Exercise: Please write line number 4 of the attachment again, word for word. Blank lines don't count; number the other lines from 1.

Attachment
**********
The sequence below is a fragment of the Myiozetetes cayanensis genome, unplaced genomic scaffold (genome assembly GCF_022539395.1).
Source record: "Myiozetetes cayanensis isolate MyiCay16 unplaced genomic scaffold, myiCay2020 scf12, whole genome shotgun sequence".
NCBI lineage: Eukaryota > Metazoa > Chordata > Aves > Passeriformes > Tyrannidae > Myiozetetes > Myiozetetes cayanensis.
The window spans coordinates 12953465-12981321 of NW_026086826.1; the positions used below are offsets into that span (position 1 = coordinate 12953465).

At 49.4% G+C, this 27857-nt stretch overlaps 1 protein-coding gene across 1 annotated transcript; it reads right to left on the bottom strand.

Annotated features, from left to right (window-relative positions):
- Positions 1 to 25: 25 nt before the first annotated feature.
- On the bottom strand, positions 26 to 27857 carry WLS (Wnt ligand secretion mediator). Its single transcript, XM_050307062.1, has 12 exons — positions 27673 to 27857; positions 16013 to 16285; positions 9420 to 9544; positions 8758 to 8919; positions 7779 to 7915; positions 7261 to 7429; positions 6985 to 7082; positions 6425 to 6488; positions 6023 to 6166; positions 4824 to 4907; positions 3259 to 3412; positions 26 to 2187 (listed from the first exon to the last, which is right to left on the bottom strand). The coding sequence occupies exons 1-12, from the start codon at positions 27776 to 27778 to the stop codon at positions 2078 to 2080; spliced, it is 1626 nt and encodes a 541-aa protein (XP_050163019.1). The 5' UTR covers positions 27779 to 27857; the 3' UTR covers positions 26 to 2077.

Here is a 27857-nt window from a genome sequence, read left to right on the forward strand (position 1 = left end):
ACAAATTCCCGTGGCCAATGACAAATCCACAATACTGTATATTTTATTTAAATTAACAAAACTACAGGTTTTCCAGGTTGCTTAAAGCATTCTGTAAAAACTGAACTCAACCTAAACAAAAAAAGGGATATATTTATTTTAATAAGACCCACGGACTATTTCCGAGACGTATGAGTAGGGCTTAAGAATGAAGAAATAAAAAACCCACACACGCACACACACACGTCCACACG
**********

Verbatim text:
The window spans coordinates 12953465-12981321 of NW_026086826.1; the positions used below are offsets into that span (position 1 = coordinate 12953465).